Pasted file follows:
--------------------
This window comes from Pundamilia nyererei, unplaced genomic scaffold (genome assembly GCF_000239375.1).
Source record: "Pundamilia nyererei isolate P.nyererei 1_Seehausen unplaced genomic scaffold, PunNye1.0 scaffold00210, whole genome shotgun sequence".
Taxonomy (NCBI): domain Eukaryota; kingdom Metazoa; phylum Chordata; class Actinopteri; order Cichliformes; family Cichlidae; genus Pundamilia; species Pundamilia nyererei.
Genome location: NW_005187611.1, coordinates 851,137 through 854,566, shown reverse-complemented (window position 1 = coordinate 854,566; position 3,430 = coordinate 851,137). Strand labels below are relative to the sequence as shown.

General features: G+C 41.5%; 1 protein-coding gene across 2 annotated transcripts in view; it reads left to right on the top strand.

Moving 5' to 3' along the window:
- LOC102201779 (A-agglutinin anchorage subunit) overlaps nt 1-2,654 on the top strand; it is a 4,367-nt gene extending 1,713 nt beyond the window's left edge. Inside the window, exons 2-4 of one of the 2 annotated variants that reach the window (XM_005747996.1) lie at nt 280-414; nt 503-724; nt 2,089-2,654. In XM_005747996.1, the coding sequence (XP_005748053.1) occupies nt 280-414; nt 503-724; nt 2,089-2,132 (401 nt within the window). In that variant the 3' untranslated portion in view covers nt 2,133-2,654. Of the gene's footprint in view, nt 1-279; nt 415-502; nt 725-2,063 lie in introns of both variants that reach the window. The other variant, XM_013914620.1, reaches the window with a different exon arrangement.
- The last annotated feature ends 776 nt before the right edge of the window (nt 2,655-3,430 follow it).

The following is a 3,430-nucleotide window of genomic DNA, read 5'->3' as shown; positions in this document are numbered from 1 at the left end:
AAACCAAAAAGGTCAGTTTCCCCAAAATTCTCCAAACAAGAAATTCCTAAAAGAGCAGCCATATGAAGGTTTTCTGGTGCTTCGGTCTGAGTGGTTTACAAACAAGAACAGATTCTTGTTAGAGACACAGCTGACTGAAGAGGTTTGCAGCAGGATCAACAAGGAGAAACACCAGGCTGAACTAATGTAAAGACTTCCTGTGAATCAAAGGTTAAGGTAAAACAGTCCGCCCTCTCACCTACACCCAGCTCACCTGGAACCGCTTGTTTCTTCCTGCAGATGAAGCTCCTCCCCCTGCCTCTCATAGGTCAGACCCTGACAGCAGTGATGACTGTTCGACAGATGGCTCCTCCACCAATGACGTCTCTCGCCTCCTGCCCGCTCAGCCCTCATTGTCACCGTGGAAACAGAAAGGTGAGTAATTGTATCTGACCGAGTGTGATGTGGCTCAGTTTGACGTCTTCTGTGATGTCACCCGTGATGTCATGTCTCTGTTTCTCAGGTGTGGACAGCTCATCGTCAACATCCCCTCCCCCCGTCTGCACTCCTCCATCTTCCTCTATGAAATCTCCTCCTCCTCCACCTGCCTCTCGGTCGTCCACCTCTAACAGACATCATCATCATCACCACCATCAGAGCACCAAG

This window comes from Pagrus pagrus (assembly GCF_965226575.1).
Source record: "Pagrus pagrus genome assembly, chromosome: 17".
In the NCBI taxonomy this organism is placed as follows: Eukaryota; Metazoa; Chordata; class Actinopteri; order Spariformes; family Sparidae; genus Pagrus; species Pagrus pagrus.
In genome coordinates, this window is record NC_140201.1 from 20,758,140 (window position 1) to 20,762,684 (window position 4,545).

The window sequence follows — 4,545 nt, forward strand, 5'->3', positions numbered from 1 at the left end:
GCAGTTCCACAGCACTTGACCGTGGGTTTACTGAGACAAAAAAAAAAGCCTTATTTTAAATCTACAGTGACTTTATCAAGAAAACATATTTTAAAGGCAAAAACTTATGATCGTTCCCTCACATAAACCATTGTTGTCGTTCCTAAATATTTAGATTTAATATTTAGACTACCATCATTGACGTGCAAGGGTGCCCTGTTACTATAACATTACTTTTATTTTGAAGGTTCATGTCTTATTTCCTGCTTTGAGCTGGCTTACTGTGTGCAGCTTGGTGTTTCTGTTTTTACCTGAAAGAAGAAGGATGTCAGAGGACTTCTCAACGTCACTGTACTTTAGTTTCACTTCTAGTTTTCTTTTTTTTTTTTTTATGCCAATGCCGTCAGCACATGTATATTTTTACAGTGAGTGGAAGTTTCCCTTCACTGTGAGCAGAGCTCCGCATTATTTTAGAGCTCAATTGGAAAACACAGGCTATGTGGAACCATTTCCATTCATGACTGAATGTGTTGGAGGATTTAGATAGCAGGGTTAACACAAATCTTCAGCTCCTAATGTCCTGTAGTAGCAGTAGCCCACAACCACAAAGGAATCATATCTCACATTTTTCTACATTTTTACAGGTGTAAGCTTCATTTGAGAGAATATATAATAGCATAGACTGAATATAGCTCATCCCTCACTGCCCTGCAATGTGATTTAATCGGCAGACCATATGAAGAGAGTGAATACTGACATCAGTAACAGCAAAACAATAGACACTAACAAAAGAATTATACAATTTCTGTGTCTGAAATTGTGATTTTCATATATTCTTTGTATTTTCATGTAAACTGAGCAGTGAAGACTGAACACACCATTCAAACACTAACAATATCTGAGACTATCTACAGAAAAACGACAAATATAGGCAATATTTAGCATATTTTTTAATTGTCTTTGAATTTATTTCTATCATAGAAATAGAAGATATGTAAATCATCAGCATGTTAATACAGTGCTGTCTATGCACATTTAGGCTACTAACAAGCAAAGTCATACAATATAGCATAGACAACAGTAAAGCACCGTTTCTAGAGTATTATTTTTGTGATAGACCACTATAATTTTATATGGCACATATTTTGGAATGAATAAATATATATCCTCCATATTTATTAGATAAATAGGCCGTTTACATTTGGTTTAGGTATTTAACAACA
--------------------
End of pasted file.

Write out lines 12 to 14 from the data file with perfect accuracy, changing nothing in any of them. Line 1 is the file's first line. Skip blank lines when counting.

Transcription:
Source record: "Pagrus pagrus genome assembly, chromosome: 17".
In the NCBI taxonomy this organism is placed as follows: Eukaryota; Metazoa; Chordata; class Actinopteri; order Spariformes; family Sparidae; genus Pagrus; species Pagrus pagrus.
In genome coordinates, this window is record NC_140201.1 from 20,758,140 (window position 1) to 20,762,684 (window position 4,545).